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Portland Museum of Art The Charles Shipman Payson Wing

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Architectural location
Location type: Architectural location
Number of texts: 1
3 stars
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Made by Wizpr.guide | © All rights reserved

Post-Modern, 1979-83
Henry N. Cobb of I.M. Pei, Architects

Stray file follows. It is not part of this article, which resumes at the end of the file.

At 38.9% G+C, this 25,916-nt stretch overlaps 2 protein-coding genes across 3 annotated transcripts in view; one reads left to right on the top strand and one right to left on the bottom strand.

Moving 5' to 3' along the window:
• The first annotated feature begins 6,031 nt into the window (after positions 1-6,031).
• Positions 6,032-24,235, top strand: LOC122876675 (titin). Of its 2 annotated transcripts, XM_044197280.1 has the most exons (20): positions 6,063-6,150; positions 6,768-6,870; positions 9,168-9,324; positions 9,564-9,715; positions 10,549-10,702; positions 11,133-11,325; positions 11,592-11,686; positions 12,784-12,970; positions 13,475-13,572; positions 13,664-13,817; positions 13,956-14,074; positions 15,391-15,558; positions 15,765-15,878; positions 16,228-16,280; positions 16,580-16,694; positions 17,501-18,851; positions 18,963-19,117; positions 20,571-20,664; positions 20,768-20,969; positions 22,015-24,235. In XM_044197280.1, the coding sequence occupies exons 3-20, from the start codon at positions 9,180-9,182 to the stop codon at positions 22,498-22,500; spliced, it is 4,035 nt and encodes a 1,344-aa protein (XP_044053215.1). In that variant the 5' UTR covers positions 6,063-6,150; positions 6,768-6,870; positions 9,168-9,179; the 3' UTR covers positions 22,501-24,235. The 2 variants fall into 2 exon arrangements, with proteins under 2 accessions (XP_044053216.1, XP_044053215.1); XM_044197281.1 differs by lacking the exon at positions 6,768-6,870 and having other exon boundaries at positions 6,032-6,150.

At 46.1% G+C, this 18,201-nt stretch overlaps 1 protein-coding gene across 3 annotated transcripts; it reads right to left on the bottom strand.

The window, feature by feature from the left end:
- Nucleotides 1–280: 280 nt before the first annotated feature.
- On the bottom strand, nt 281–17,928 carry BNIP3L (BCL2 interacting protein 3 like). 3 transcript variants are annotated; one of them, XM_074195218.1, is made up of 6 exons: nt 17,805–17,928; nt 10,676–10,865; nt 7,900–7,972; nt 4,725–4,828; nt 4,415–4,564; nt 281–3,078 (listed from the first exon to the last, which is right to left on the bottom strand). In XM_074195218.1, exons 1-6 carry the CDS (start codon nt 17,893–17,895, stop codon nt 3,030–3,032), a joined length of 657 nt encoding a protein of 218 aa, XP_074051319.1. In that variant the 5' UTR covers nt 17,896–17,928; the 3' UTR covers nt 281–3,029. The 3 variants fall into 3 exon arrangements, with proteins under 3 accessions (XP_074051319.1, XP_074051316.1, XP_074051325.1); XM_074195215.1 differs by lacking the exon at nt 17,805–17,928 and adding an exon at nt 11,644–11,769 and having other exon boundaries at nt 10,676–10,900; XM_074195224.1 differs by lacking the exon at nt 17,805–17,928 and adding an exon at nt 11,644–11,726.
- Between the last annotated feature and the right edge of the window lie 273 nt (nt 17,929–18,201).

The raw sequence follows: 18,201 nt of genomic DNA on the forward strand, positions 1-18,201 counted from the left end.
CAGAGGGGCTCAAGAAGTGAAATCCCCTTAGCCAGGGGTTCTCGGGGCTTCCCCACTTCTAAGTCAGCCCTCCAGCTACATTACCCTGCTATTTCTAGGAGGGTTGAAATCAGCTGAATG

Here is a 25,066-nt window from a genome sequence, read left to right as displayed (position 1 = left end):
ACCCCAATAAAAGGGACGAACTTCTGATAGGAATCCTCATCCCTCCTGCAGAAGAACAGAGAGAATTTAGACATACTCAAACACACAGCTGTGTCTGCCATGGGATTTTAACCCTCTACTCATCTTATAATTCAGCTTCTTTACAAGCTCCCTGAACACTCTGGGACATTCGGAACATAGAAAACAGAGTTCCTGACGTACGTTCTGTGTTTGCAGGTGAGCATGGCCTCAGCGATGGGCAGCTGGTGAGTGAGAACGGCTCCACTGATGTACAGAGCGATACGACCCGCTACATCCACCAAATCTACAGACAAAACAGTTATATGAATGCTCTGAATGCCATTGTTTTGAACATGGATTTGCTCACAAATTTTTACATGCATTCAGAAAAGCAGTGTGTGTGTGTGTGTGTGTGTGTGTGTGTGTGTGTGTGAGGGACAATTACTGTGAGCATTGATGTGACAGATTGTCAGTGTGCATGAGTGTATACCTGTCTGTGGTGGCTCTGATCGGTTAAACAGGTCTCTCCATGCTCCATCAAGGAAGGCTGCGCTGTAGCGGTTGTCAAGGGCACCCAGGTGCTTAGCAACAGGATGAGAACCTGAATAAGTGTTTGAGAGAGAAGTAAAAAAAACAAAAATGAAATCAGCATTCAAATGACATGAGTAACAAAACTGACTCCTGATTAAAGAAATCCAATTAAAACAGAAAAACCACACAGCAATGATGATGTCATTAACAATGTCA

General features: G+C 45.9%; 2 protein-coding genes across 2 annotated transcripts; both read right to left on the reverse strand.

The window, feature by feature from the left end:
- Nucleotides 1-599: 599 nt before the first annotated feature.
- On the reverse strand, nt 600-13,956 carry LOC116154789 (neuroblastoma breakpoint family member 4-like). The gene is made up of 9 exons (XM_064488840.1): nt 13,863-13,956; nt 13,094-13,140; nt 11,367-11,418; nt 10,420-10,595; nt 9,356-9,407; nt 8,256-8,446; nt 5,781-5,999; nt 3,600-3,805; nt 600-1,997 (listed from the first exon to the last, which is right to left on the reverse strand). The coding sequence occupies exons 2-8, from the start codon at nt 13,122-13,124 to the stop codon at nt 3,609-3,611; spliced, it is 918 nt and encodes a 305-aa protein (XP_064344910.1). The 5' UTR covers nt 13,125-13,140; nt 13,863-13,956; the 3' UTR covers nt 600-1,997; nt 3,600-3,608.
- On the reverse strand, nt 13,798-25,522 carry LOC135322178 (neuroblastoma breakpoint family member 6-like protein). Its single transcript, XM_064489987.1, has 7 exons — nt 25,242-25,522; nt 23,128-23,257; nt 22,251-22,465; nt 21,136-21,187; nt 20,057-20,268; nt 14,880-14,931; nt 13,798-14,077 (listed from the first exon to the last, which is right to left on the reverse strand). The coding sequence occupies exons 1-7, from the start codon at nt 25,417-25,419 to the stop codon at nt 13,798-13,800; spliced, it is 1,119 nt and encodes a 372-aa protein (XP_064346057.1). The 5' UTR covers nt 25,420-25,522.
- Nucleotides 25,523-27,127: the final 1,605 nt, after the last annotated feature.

Opened in 1983, the Payson Wing (named for prominent benefactor Charles Shipman Payson) replaces the 1890’s Y.M.C.A, or Libby Building on the same site. Designed by Henry N. Cobb of I.M. Pei, Architects, the Payson Wing is a prominent example of the Contemporary Post-modern movement in architecture. Its exterior reflects a traditional architectural vocabulary and makes reference to great monuments of the past; the great billboard-like front mounted on a ground level loggia recalls the Doges Palace in Venice, while the use of arched motifs echoes the work of the great English Architect Sir John Soane. Inside, complex sky-lit domes, (another borrowing from Soane) disperse ample natural illumination. Through its use of locally-made brick and granite string courses, the new Museum Wing also reflects local 19th century building practices.

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